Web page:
UC - appeal - statement of objections - PRAP 1513(d) - Deal v. UCBR
Maher v. UCBR - Cmwlth. Court -
Pro se attorney claimant appealed an adverse UCBR decision to Commonwealth Court by a Petition for Review which listed the following “Objections to the Determination: 6. The determination of the Unemployment Compensation Board of Review is not supported by substantial evidence. 7. The determination of the Unemployment Compensation Board of Review is based on errors of law."
The Court granted the UCBR's Motion to Strike the Petition for failing to preserve any issue for the court’s review, relying on Deal v. UCBR, 878 A.2d 131 (Pa. Cmwlth. 2005), Patla v. UCBR, 962 A.2d 724 (Pa. Cmwlth. 2008) and Jimoh v. UCBR, 902 A.2d 608 (Pa. Cmwlth. 2006), holding that a petition that merely reiterates the court's standard of review and fails to articulate specific objections to the Board’s decision does not satisty Pa. R.A.P. 1513(d), rejecting Pearson v. UCBR, 954 A.2d 1260 (Pa. Cmwlth. 2008).
Rule 1513(d) requires “'a general statement of the objections to the order or other determination.' This general statement will be deemed to include every subsidiary question fairly comprised therein. Id. However, more than a restatement of our standard of review is required. Deal. We will not consider issues raised in a party’s brief when they are not sufficiently addressed in the petition for review."
Even though the appellate rules state that “[t]he statement of objections will be deemed to include every subsidiary question fairly comprised therein,” the court held, as it did in Deal, that "a petition for review under Pa. R.A.P. 1513(d) must state its objections with “sufficient specificity to permit the conversion of an appellate document to an original jurisdiction pleading and vice versa should such action be necessary to assure proper judicial disposition.” Pa. R.A.P. 1513, Note." [emphasis in opinion].
Judge Leavitt dissented, stating that the "premise to the majority’s decision is that a petition for review must articulate specific objections to the underlying agency decision or face dismissal. That premise, however, is directly contrary to the plain language of the applicable rule of appellate procedure, PA. R.A.P. 1513, which requires only a “general statement” of a petitioner’s objections. How specific must a general statement of objections be? Because Claimant’s petition for review complied with Rule 1513, I would deny the Board’s motion to strike the petition....Rule 1513(d) could not be clearer. In an appellate petition for review, only a “general statement” of a petitioner’s objections to the order or determination is required."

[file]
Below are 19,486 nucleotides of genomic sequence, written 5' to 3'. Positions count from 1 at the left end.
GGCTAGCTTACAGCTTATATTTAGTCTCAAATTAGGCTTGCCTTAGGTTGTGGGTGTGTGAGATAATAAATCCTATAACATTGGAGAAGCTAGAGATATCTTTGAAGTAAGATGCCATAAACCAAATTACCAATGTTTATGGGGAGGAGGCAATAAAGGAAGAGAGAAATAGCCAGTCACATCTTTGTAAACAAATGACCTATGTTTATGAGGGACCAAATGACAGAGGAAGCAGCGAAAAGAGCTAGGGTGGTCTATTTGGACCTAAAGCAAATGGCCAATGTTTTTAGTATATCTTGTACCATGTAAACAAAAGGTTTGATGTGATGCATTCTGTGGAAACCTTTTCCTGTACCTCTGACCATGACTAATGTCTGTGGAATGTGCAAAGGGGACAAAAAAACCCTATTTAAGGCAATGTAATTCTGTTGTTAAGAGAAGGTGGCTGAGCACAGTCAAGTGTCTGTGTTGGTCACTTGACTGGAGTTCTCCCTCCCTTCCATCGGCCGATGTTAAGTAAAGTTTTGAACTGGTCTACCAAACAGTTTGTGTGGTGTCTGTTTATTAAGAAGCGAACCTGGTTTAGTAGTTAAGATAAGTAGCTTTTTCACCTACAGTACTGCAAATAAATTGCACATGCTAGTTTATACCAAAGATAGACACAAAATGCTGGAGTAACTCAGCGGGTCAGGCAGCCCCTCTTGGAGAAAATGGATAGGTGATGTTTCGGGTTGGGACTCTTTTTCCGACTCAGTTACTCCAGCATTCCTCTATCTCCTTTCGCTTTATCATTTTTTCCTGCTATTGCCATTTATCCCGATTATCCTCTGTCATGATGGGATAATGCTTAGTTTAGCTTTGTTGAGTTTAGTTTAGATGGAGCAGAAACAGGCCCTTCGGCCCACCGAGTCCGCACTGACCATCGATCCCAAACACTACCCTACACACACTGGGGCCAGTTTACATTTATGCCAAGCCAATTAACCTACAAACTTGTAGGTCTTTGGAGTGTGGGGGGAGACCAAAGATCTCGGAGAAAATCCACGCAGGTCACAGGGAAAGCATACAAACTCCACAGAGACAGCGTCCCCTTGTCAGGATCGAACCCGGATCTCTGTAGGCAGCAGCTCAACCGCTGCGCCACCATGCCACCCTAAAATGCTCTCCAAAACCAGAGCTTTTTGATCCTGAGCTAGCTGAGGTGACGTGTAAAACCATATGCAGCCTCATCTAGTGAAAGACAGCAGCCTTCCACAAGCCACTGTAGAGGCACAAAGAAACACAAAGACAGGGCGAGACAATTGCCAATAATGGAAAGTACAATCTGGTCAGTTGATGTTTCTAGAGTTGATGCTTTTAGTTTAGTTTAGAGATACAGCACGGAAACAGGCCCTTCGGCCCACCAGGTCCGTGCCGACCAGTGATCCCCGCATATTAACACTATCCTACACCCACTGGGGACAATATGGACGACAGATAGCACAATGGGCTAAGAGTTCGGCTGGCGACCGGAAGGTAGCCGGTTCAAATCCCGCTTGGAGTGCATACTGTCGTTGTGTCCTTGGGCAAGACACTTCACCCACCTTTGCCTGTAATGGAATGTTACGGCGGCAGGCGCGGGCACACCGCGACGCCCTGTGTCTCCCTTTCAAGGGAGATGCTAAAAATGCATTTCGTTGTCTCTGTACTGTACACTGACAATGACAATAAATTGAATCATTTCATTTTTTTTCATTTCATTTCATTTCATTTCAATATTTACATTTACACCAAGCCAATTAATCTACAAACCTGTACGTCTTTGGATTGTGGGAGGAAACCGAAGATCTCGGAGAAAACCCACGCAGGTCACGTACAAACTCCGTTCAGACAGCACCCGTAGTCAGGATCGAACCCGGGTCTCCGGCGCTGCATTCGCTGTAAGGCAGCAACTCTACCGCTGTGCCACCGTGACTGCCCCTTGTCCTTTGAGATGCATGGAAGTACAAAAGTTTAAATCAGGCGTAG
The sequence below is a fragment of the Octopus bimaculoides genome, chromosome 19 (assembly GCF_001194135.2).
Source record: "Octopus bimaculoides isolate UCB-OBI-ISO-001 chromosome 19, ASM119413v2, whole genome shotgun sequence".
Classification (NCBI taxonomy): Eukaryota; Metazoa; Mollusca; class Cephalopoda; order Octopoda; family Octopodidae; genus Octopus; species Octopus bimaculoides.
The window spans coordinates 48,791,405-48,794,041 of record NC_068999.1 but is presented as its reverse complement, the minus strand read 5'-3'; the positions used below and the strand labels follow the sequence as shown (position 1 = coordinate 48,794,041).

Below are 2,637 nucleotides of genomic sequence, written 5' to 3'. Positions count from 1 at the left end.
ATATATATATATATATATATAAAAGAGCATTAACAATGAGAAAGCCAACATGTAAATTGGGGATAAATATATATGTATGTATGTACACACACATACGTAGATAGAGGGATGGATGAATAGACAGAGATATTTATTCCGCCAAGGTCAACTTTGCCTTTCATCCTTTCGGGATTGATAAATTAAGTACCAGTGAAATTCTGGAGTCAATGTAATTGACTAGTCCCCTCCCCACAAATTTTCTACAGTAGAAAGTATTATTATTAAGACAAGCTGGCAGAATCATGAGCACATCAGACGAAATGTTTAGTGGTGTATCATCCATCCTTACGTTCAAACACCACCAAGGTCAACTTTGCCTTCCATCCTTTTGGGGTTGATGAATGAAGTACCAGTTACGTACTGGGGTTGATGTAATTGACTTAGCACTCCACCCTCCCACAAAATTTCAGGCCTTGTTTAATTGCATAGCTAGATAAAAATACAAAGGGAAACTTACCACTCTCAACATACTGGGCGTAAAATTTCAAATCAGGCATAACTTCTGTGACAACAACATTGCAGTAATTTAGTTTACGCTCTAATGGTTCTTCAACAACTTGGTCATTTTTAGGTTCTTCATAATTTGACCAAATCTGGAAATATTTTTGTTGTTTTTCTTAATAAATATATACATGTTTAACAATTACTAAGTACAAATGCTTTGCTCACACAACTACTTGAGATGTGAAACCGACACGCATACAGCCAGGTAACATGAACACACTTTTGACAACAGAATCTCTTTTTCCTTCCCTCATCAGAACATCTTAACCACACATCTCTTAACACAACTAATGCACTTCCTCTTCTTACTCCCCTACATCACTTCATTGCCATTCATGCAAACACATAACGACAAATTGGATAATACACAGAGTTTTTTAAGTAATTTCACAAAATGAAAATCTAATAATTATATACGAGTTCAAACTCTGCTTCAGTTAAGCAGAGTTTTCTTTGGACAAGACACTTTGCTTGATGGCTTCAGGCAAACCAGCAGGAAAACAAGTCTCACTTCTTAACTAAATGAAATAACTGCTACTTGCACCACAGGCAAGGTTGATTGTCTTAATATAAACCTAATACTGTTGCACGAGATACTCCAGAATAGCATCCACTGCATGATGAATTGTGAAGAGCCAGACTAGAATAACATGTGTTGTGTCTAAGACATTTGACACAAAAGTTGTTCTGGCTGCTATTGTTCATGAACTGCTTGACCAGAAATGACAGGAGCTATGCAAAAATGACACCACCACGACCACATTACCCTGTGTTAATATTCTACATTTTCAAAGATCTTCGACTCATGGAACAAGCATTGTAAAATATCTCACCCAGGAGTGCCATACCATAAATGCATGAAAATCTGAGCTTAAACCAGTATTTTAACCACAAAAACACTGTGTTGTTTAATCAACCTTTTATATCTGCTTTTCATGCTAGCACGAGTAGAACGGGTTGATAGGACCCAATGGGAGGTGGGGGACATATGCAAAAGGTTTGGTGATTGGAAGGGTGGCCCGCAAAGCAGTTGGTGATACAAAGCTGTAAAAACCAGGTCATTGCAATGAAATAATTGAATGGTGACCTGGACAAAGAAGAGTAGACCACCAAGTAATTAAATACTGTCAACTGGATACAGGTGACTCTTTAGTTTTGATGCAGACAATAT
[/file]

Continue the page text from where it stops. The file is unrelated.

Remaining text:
"The word 'general' in this context is free from any ambiguity, and this Court may not disregard the letter of the rule. 1 Pa. C.S. §1921(b). Quite simply, 'general' does not mean 'specific;' it means the opposite of 'specific.'”
The dissent prefered the reasoning in Pearson v. UCBR, 954 A.2d 1260 (Pa. Cmwlth. 2008), where the court "offered a better approach for evaluating whether a petition for review contains a “general statement” of issues. In that case, the claimant raised two issues in his petition for review: (1) “the Board failed to ‘review all the facts;’” and (2) “‘this case is not strong enough’ to withhold unemployment compensation benefits.” Pearson, 954 A.2d at 1263. Applying the proviso that “[t]he statement of objections will be deemed to include every subsidiary question fairly comprised therein,” PA. R.A.P. 1513(d), we construed the claimant’s “general statement” of issues to challenge the sufficiency of the evidence and whether the employer had sustained its burden of proof. In doing so, we looked beyond the four corners of the petition for review and noted that “[c]laimant sufficiently addresses these arguments in his handwritten appellate brief.” Pearson, 954 A.2d at 1263."
"Pearson recognizes that a petition for review should not be considered in a vacuum. Indeed, Rule 1513 requires the petitioner to attach a copy of the challenged order or determination, i.e., the adjudication, to the petition for review. By putting the 'general statement' together with the attached adjudication, 'every subsidiary question fairly comprised' can be discussed. The Pearson approach is preferable to the drastic measure of striking a petition for review on a technicality and effectively putting a litigant out of court."